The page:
Anything data that can be made sense of or interpreted in a meaningful way is information. This means that the data’s purpose and source have to make sense. To make an Information System, there has to be a specific purpose. This means that an Information System must make sense to someone like a system analyst. The specificity of making sense to a system analyst is what makes it an Information System. It goes without saying that different types of Information Systems are created and suited to the different purposes that they are created for.
The simplest way to understand Pick and Pack is to think of an e-commerce business. Pick and pack is the process that helps an e-commerce business fulfil its orders. The process is not limited to just e-commerce, of course, but it helps get a good understanding if we take it as an example. Rather than shipping large cargoes, e-commerce businesses depend on a smaller selection of individual products that are picked from large warehouses by workers and then placed into small packages that are then shipped to a particular consumer. This process also helps in reducing costs for businesses as they save on a lot of overheads like freight and handling charges etc.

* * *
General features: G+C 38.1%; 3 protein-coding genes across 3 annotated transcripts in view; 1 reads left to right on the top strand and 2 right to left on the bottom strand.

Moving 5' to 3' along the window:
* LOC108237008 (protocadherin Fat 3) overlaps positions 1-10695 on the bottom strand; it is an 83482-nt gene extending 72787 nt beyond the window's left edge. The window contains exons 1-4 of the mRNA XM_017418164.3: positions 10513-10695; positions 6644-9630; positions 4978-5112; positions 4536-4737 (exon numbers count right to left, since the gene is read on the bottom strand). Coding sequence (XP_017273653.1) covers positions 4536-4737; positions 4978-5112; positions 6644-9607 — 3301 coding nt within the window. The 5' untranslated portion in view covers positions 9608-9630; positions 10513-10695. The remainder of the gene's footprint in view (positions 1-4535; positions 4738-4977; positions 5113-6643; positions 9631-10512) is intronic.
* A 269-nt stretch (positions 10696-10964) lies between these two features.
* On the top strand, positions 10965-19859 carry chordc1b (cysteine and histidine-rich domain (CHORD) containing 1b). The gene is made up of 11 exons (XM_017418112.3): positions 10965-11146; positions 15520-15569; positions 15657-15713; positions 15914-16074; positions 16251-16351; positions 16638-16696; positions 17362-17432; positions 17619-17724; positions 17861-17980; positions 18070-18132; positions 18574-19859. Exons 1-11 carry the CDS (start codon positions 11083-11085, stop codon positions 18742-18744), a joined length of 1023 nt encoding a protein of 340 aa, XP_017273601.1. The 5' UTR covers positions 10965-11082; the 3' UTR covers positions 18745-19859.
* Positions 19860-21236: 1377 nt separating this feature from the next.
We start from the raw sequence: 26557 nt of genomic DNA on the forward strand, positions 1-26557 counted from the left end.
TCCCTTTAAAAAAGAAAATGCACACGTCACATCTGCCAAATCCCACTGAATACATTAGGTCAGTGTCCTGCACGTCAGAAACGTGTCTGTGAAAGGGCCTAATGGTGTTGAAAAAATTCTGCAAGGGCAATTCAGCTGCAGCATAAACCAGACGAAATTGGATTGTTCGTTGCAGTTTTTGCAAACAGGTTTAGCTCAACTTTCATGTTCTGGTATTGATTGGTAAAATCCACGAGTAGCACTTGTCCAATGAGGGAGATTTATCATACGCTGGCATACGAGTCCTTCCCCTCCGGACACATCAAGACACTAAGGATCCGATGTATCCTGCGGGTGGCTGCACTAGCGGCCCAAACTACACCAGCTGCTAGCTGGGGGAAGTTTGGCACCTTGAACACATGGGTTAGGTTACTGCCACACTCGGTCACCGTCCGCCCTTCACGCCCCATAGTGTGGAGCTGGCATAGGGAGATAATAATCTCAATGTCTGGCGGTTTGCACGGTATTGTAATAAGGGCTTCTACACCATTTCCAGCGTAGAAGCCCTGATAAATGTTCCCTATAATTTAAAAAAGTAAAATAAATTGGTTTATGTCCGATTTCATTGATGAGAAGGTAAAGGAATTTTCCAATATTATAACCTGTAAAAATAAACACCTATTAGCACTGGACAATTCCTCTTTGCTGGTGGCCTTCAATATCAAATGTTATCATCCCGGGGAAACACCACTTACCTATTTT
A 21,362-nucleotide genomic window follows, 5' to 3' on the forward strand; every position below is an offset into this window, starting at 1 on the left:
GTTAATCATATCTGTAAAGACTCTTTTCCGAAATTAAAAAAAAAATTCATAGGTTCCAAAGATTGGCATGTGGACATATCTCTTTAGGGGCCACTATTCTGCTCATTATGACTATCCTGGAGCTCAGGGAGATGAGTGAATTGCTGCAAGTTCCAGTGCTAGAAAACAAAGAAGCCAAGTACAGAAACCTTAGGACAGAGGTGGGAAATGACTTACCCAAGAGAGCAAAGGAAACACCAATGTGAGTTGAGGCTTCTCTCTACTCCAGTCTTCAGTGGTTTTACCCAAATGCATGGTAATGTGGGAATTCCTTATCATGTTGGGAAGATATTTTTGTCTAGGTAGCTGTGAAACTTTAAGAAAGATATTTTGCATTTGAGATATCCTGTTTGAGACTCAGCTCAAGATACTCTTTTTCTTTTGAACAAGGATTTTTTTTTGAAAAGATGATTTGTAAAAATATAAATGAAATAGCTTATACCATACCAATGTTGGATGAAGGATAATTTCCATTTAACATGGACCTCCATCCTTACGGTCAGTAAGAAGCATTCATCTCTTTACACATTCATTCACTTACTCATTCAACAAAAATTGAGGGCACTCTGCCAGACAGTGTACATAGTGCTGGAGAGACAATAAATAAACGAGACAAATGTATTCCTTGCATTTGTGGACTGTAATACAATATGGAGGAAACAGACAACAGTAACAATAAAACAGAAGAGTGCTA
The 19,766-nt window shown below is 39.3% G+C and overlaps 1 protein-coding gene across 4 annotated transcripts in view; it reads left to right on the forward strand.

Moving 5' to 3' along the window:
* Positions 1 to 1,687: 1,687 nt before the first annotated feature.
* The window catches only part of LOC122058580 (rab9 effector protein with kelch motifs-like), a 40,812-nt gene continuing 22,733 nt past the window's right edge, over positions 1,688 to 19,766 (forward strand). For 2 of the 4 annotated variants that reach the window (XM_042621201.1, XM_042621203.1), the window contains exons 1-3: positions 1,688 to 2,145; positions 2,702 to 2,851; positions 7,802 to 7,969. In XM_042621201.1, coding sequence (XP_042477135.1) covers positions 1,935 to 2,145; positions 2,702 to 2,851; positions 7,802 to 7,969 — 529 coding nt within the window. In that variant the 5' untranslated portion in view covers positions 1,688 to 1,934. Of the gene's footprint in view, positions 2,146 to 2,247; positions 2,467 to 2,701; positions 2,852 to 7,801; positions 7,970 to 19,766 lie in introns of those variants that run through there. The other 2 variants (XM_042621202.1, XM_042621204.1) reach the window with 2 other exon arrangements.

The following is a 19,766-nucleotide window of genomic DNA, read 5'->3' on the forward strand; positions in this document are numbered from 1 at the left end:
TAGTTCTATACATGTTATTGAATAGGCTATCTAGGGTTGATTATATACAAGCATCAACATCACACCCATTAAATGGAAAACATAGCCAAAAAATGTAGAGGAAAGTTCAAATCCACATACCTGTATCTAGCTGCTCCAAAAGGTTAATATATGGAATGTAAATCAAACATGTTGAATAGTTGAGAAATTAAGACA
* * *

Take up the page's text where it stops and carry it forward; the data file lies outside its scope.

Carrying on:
With growing demand and new emerging markets for perishable goods, the need for temperature-controlled packaging and cold chain logistics is on the rise. This in part due to the increase in demand for things like fresh foods, flowers, temperature-sensitive pharmaceuticals and several other perishable goods. The need for doorstep delivery has seen the need for developing technologies and services to match these demands. Then, as is often the case with perishable goods, there are legitimate concerns about the safety of the goods themselves and also the methods used for preservation. Consumers have a very vague idea of the methods used for conserving these goods and whether or not they are safe to use.